That interest is now more of an expertise, and Baskin shows it best with his diligent preparation and ability to empathize with a given client’s plight. He is a firm believer in knowing his clients well, spending time with them and committing to them and their case. For other aspects of a case, Baskin works with focus groups. This helps him learn how a jury would see his client, what are the important pieces of evidence, what are the problems in the case and what type of jurors are desired. And, of course, there’s preparing for what the defense has up its sleeve.
“You have to be intensely prepared and foresee what the other side is doing,” Baskin said. “I believe in role reversing with my clients – I learned some of these skills from the Trial Lawyers College. We learned the skills of role reversal and psychodrama. I’m really interested in psychodrama. It allows you to get to the real kernel of truth to the case, what it’s really about.”
Baskin also is a strong proponent of making a case understandable by keeping it simple.
“It’s sort of like music,” he said, coming around to the inevitable analogy. “You can’t play too many notes. Some people are great musicians, they play a lot of notes, and technically, they’re wonderful. But the ones you remember are the ones who play fewer notes with great feeling. It’s the same with a jury: There’s only so many facts you can give them at one time. You want to simplify your case. Really, there’s only three or four main points you need to get across.”
Baskin keeps in touch with several of his former clients, something he considers an invaluable perk to the job. Of his most memorable cases, he sued the parent company of 7-Eleven, the convenience store chain, after four crimes occurred at the same San Francisco store. He claimed a history of violence and a lack of security in the suits against Southland Corp. For one particular case, a young man was beaten with a baseball bat and suffered a catastrophic brain injury.
“Ultimately, they offered $1 million after I won liability,” he recalled. “But I turned it down, which was hard because back then it was a substantial sum of money. And in this case, people may not want to hold a business liable for a criminal act that happened in a parking lot. But we pursued it, and the jury came back with a $3.75 million verdict. It was a real David and Goliath story because they claimed he was a gang member, he was a bad kid, and it was a fight, and he instigated it. That was a big deal for me and the client. I still keep in touch with him and his mother. In fact, she cuts my hair.”
Baskin also recalled one that didn’t go his way. It’s one of those losses that’s not easy to shake, a brain damage case against a school district in Modesto. A boy was injured severely when he was hit by a car while walking home from school. It happened after the school district changed the bus schedule, forcing the boy to walk home by himself, Baskin said.
“I think about this one because I think I might have been a little too confident after having won the 7-Eleven case,” he said. “After a five-week trial, the jury came back after an hour with a defense verdict, and this little boy got nothing. From time to time, he calls me, and there’s nothing I can do for him, and it makes me sad to think that maybe I could have done better, I could have settled the case or something to get him some money.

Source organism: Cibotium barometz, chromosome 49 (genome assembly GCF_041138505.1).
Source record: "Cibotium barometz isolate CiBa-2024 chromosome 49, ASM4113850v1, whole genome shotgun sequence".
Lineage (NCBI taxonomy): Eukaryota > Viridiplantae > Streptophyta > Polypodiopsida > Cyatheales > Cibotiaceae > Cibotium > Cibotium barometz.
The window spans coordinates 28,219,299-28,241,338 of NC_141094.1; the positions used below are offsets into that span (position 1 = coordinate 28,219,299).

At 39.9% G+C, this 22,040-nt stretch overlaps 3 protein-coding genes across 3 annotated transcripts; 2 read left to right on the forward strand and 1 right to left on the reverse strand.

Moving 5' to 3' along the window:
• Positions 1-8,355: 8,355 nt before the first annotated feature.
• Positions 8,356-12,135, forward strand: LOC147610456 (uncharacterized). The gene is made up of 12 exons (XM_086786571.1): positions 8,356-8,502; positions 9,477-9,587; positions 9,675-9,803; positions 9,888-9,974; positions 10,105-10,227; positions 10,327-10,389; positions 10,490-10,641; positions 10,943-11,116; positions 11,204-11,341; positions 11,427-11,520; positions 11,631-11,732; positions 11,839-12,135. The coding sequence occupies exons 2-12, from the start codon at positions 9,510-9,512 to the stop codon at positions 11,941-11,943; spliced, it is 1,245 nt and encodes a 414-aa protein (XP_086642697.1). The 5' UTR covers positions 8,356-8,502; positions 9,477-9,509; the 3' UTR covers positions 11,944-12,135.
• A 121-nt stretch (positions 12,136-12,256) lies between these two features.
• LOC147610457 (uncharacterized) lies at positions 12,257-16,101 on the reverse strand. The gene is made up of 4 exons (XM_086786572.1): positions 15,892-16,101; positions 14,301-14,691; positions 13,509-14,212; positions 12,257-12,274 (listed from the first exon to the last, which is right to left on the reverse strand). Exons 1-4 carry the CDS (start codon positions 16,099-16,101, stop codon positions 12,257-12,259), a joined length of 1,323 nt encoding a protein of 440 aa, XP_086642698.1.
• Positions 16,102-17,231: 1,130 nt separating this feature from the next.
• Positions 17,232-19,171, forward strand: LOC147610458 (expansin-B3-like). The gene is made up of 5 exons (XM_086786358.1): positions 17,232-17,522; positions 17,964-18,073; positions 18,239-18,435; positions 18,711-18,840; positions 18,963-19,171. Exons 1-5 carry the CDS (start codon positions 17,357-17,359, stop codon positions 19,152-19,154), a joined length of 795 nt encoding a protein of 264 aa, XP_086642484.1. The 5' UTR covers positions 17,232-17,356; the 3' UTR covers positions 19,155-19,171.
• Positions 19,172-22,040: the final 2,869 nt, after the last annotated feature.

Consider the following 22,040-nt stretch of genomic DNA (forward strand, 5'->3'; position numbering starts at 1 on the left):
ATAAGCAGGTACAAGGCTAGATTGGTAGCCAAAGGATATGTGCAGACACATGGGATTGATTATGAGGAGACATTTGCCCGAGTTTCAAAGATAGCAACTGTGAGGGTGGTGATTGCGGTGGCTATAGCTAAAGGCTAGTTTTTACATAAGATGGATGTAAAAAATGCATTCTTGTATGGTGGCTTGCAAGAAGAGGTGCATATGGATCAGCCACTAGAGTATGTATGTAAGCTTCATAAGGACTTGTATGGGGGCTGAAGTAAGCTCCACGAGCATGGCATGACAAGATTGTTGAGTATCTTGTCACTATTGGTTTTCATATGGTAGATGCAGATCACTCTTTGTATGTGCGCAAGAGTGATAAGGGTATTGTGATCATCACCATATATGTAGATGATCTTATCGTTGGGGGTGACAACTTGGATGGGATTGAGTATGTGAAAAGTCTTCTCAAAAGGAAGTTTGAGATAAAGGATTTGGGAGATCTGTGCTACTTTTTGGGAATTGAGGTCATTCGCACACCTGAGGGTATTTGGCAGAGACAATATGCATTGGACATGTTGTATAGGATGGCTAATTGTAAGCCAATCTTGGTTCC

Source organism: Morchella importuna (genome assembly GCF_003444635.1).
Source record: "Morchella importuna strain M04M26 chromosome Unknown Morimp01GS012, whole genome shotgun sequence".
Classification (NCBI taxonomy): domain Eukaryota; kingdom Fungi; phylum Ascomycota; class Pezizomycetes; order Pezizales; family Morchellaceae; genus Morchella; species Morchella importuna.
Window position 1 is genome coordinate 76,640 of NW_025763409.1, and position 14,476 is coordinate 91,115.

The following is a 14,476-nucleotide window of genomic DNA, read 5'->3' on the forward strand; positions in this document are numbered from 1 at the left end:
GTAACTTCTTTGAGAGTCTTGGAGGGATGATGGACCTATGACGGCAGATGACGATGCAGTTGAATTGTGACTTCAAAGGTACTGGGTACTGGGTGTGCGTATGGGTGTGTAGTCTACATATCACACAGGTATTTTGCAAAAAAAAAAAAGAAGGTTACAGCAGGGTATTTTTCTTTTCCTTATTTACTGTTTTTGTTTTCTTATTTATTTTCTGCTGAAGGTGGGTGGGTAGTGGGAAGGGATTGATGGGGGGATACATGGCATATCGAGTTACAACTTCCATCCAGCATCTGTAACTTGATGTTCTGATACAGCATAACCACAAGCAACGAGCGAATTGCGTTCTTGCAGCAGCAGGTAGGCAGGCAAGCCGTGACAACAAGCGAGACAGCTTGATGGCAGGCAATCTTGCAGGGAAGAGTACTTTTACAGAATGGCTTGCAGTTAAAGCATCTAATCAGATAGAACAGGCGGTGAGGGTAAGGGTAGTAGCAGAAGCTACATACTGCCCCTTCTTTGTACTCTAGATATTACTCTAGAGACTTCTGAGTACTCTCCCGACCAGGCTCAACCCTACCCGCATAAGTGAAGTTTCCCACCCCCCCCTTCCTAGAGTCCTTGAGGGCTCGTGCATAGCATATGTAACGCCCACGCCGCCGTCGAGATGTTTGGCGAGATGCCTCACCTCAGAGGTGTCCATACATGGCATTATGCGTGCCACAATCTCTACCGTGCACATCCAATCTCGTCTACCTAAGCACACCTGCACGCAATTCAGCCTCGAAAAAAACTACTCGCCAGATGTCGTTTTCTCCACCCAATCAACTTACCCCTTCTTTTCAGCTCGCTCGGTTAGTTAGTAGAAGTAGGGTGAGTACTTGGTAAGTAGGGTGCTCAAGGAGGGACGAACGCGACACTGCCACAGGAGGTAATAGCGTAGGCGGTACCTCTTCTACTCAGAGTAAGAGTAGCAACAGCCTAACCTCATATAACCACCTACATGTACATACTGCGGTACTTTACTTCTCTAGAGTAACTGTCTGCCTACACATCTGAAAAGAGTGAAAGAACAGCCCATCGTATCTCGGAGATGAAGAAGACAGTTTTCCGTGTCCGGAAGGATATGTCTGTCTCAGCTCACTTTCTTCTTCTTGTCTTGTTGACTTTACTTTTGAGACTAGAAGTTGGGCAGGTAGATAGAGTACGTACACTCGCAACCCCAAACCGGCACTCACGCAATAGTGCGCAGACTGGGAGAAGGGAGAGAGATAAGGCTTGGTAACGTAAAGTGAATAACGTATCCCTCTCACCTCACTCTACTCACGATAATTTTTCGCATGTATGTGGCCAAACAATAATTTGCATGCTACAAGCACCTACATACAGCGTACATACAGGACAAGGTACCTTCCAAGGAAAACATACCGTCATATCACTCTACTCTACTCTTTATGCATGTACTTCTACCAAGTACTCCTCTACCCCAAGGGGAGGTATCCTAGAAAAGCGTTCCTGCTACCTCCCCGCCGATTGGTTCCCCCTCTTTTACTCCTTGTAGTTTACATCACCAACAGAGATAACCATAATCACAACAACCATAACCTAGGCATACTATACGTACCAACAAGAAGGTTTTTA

“Lawyers always talk about their big wins, but there’s also the cases that pull at your heartstrings,” Baskin continued. “When I think of the big win, I also remember the other side. I think it’s important to be humble.”
Laying it down
Most of the people close to Baskin know where to find him when he’s not working. He’s probably on a stage at a local blues club, wailing away on his harmonica. On Monday nights, he’s likely to be found at the Sausalito Cruising Club, where there’s a jam session that usually draws a bunch of local musicians. His band, Rick Baskin and Layin’ Down the Law, also plays occasional sets at clubs and events in Oakland.
“I started playing piano when I was younger, then I was playing trombone in elementary school – then my brother taught me guitar,” Baskin said, recalling how he became interested in music. “But the harmonica stuck with me.
“My dad played piano – he could hear a song and then play it on piano,” Baskin continued. “He played jazz, and he took me to see some of the acts of the Big Band era like Count Basie and Ella Fitzgerald. He had a lifelong interest in jazz, rock and blues. My dad and I would jam together sometimes, and he would come to hear me play.”
Baskin said he enjoys traveling – he speaks fluent German and often takes trips overseas.. He’s also fond of bike riding and foreign films.
For those who aspire to being a trial attorney, Baskin advised a stint as a deputy district attorney or with a public defender’s office would get them on a faster track toward that goal. But it may come with some compromises.
“I had to go to Stockton; didn’t want to, but I wanted the job badly,” he said. “I made the sacrifice. It doesn’t come without a sacrifice.”
Baskin also believes today’s lawyers have to be open to new approaches because millennials and other young people have different concepts of what the law should be and what they expect in a court.
“You have to constantly be open to learning, and don’t think you have all the answers,” he said. “Just because you win a big case doesn’t mean you’re going to win another one.”
Getaway Spot: Sausalito Cruising Club – Monday night Jam Session
Go-To Music or Artist: Little Walter – Blues Harmonica Player
Recommended Reading: “The Social Animal” – David Brooks
Dream Job: Band Leader
Words to Live By: “Do the best you can with the tools you got” – Bob Weichman, my stepfather
Stephen Ellison is a freelance writer based in San Jose. Contact him at email@example.com.
2023 by the author.